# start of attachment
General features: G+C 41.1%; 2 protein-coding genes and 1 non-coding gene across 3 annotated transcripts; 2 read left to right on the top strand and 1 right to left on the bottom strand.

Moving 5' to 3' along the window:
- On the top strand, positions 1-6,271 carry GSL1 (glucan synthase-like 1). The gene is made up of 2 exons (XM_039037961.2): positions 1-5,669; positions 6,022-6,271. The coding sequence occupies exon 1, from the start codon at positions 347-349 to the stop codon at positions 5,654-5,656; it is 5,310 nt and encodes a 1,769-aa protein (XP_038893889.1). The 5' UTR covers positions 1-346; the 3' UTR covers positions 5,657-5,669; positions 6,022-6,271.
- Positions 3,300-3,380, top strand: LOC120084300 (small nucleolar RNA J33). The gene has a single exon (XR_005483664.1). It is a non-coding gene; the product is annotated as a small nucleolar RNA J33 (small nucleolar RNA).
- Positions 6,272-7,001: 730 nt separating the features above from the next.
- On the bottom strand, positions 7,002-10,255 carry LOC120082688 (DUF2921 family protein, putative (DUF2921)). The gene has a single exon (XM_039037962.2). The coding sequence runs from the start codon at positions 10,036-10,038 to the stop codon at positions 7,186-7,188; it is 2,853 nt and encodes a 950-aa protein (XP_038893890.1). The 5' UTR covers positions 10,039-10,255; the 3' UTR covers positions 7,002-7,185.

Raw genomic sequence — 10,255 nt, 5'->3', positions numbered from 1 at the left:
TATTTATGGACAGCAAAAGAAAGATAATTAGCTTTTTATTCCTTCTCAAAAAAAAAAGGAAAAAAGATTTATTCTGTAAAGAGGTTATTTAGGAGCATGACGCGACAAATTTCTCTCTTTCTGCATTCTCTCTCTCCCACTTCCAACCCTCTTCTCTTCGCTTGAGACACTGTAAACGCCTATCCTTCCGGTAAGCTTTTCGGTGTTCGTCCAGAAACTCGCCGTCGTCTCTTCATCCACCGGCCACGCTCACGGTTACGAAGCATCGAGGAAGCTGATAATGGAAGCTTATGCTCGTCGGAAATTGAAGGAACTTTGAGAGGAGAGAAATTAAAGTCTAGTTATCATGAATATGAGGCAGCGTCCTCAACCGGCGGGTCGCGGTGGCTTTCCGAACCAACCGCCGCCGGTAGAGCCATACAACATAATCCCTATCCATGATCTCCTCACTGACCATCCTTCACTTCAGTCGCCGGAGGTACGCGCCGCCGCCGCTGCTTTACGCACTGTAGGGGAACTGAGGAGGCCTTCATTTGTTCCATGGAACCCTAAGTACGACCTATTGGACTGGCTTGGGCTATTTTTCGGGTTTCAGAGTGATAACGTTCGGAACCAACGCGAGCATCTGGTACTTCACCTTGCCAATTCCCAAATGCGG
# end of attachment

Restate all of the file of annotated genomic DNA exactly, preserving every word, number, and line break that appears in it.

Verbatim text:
General features: G+C 41.1%; 2 protein-coding genes and 1 non-coding gene across 3 annotated transcripts; 2 read left to right on the top strand and 1 right to left on the bottom strand.

Moving 5' to 3' along the window:
- On the top strand, positions 1-6,271 carry GSL1 (glucan synthase-like 1). The gene is made up of 2 exons (XM_039037961.2): positions 1-5,669; positions 6,022-6,271. The coding sequence occupies exon 1, from the start codon at positions 347-349 to the stop codon at positions 5,654-5,656; it is 5,310 nt and encodes a 1,769-aa protein (XP_038893889.1). The 5' UTR covers positions 1-346; the 3' UTR covers positions 5,657-5,669; positions 6,022-6,271.
- Positions 3,300-3,380, top strand: LOC120084300 (small nucleolar RNA J33). The gene has a single exon (XR_005483664.1). It is a non-coding gene; the product is annotated as a small nucleolar RNA J33 (small nucleolar RNA).
- Positions 6,272-7,001: 730 nt separating the features above from the next.
- On the bottom strand, positions 7,002-10,255 carry LOC120082688 (DUF2921 family protein, putative (DUF2921)). The gene has a single exon (XM_039037962.2). The coding sequence runs from the start codon at positions 10,036-10,038 to the stop codon at positions 7,186-7,188; it is 2,853 nt and encodes a 950-aa protein (XP_038893890.1). The 5' UTR covers positions 10,039-10,255; the 3' UTR covers positions 7,002-7,185.

Raw genomic sequence — 10,255 nt, 5'->3', positions numbered from 1 at the left:
TATTTATGGACAGCAAAAGAAAGATAATTAGCTTTTTATTCCTTCTCAAAAAAAAAAGGAAAAAAGATTTATTCTGTAAAGAGGTTATTTAGGAGCATGACGCGACAAATTTCTCTCTTTCTGCATTCTCTCTCTCCCACTTCCAACCCTCTTCTCTTCGCTTGAGACACTGTAAACGCCTATCCTTCCGGTAAGCTTTTCGGTGTTCGTCCAGAAACTCGCCGTCGTCTCTTCATCCACCGGCCACGCTCACGGTTACGAAGCATCGAGGAAGCTGATAATGGAAGCTTATGCTCGTCGGAAATTGAAGGAACTTTGAGAGGAGAGAAATTAAAGTCTAGTTATCATGAATATGAGGCAGCGTCCTCAACCGGCGGGTCGCGGTGGCTTTCCGAACCAACCGCCGCCGGTAGAGCCATACAACATAATCCCTATCCATGATCTCCTCACTGACCATCCTTCACTTCAGTCGCCGGAGGTACGCGCCGCCGCCGCTGCTTTACGCACTGTAGGGGAACTGAGGAGGCCTTCATTTGTTCCATGGAACCCTAAGTACGACCTATTGGACTGGCTTGGGCTATTTTTCGGGTTTCAGAGTGATAACGTTCGGAACCAACGCGAGCATCTGGTACTTCACCTTGCCAATTCCCAAATGCGG